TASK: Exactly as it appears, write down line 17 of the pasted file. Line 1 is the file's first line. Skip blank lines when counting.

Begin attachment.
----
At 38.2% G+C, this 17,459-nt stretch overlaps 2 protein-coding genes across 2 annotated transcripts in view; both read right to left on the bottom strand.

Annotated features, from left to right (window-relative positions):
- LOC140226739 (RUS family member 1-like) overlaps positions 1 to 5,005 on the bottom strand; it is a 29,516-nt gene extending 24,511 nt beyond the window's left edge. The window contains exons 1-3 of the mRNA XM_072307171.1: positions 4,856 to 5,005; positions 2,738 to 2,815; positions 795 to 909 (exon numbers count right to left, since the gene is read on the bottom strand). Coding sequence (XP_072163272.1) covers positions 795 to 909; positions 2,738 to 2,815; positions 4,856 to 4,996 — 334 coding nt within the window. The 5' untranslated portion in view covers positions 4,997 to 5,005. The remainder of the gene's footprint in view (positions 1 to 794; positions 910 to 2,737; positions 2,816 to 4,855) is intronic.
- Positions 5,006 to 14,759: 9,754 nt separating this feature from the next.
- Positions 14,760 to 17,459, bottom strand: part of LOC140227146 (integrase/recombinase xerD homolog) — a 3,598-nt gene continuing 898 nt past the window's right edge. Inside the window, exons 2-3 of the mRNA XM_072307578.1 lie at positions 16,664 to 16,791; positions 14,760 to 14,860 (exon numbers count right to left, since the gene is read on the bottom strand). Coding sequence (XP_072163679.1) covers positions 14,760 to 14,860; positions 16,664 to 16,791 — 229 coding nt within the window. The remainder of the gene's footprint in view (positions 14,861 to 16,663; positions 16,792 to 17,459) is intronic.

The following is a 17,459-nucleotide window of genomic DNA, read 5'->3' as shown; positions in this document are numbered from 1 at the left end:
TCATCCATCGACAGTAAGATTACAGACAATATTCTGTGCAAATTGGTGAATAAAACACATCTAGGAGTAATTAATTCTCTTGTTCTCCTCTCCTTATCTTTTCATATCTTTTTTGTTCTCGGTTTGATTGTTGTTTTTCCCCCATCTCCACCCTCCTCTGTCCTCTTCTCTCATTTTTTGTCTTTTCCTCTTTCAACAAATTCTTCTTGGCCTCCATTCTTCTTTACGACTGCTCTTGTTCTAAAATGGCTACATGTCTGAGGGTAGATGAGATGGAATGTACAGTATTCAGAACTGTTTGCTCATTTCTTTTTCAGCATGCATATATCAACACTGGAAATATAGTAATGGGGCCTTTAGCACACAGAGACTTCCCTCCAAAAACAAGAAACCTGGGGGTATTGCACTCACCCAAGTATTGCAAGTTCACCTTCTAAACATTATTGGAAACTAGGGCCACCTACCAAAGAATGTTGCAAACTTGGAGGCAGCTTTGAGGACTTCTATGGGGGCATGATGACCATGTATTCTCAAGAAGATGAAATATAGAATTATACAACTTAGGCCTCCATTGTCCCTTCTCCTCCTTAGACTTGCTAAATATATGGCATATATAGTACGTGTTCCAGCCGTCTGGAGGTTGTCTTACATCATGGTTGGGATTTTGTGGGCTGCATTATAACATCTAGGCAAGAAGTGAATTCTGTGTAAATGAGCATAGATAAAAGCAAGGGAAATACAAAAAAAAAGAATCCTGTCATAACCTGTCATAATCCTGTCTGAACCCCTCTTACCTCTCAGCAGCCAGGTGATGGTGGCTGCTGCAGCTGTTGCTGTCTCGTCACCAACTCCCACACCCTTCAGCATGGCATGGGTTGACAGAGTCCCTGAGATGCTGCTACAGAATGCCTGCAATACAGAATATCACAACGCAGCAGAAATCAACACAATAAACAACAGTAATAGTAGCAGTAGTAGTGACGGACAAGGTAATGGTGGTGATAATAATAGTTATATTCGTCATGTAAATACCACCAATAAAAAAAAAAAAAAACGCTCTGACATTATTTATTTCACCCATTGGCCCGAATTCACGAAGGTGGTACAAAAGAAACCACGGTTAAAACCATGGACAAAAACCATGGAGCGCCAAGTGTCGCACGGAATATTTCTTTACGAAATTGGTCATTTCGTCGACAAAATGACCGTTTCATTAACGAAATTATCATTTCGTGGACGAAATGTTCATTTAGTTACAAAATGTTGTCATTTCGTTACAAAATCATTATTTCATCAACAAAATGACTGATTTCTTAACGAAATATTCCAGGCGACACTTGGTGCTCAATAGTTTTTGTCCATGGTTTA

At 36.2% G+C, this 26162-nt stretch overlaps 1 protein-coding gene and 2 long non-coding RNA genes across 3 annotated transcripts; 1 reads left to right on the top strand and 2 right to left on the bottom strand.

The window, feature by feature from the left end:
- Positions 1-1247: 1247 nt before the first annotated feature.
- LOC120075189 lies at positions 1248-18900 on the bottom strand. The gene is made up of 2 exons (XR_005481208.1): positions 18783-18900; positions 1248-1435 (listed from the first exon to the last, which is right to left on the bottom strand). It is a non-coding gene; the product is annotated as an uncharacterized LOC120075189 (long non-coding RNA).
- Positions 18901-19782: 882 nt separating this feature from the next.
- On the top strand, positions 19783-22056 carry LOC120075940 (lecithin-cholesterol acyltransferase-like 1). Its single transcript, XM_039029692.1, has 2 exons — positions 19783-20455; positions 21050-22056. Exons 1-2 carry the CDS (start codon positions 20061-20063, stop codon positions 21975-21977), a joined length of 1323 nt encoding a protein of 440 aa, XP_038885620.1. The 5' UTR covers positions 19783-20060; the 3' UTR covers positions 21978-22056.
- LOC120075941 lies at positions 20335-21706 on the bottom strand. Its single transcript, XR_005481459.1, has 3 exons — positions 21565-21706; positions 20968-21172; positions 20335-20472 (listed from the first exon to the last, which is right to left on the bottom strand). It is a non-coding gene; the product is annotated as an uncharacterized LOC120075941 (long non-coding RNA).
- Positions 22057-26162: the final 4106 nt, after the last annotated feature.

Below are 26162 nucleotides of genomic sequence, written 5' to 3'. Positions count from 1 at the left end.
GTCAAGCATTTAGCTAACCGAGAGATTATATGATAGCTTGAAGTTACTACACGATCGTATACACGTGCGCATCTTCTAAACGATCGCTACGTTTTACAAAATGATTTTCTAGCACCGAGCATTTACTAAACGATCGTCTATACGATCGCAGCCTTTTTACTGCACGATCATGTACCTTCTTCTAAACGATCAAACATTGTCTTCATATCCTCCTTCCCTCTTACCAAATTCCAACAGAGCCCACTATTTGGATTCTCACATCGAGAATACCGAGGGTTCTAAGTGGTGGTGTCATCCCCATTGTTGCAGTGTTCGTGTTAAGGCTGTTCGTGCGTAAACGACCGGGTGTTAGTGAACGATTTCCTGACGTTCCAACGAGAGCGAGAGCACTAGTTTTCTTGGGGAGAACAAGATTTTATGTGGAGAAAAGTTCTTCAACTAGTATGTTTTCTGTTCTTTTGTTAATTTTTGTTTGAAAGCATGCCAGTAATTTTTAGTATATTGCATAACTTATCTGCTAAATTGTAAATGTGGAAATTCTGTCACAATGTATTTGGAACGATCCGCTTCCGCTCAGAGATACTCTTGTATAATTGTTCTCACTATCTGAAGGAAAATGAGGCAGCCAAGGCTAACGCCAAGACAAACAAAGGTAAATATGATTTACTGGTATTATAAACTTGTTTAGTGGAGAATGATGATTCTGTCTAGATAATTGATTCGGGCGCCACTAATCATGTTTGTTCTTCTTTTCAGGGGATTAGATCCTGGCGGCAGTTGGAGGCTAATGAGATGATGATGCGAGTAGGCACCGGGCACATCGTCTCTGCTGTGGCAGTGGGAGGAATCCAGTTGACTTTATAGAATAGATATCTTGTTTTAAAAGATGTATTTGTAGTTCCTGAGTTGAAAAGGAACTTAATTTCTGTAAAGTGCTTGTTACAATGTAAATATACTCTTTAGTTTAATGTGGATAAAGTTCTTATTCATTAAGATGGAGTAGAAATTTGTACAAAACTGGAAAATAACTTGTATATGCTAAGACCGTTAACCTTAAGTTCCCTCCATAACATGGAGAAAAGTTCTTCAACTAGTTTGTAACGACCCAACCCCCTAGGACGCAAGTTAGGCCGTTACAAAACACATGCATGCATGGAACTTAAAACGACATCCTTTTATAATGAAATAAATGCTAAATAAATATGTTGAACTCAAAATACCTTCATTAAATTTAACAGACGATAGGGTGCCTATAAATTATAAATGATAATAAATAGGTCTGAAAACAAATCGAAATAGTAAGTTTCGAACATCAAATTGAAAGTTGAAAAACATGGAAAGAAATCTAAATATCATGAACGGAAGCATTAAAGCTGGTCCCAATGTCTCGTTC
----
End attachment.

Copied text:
GTCAAGCATTTAGCTAACCGAGAGATTATATGATAGCTTGAAGTTACTACACGATCGTATACACGTGCGCATCTTCTAAACGATCGCTACGTTTTACAAAATGATTTTCTAGCACCGAGCATTTACTAAACGATCGTCTATACGATCGCAGCCTTTTTACTGCACGATCATGTACCTTCTTCTAAACGATCAAACATTGTCTTCATATCCTCCTTCCCTCTTACCAAATTCCAACAGAGCCCACTATTTGGATTCTCACATCGAGAATACCGAGGGTTCTAAGTGGTGGTGTCATCCCCATTGTTGCAGTGTTCGTGTTAAGGCTGTTCGTGCGTAAACGACCGGGTGTTAGTGAACGATTTCCTGACGTTCCAACGAGAGCGAGAGCACTAGTTTTCTTGGGGAGAACAAGATTTTATGTGGAGAAAAGTTCTTCAACTAGTATGTTTTCTGTTCTTTTGTTAATTTTTGTTTGAAAGCATGCCAGTAATTTTTAGTATATTGCATAACTTATCTGCTAAATTGTAAATGTGGAAATTCTGTCACAATGTATTTGGAACGATCCGCTTCCGCTCAGAGATACTCTTGTATAATTGTTCTCACTATCTGAAGGAAAATGAGGCAGCCAAGGCTAACGCCAAGACAAACAAAGGTAAATATGATTTACTGGTATTATAAACTTGTTTAGTGGAGAATGATGATTCTGTCTAGATAATTGATTCGGGCGCCACTAATCATGTTTGTTCTTCTTTTCAGGGGATTAGATCCTGGCGGCAGTTGGAGGCTAATGAGATGATGATGCGAGTAGGCACCGGGCACATCGTCTCTGCTGTGGCAGTGGGAGGAATCCAGTTGACTTTATAGAATAGATATCTTGTTTTAAAAGATGTATTTGTAGTTCCTGAGTTGAAAAGGAACTTAATTTCTGTAAAGTGCTTGTTACAATGTAAATATACTCTTTAGTTTAATGTGGATAAAGTTCTTATTCATTAAGATGGAGTAGAAATTTGTACAAAACTGGAAAATAACTTGTATATGCTAAGACCGTTAACCTTAAGTTCCCTCCATAACATGGAGAAAAGTTCTTCAACTAGTTTGTAACGACCCAACCCCCTAGGACGCAAGTTAGGCCGTTACAAAACACATGCATGCATGGAACTTAAAACGACATCCTTTTATAATGAAATAAATGCTAAATAAATATGTTGAACTCAAAATACCTTCATTAAATTTAACAGACGATAGGGTGCCTATAAATTATAAATGATAATAAATAGGTCTGAAAACAAATCGAAATAGTAAGTTTCGAACATCAAATTGAAAGTTGAAAAACATGGAAAGAAATCTAAATATCATGAACGGAAGCATTAAAGCTGGTCCCAATGTCTCGTTC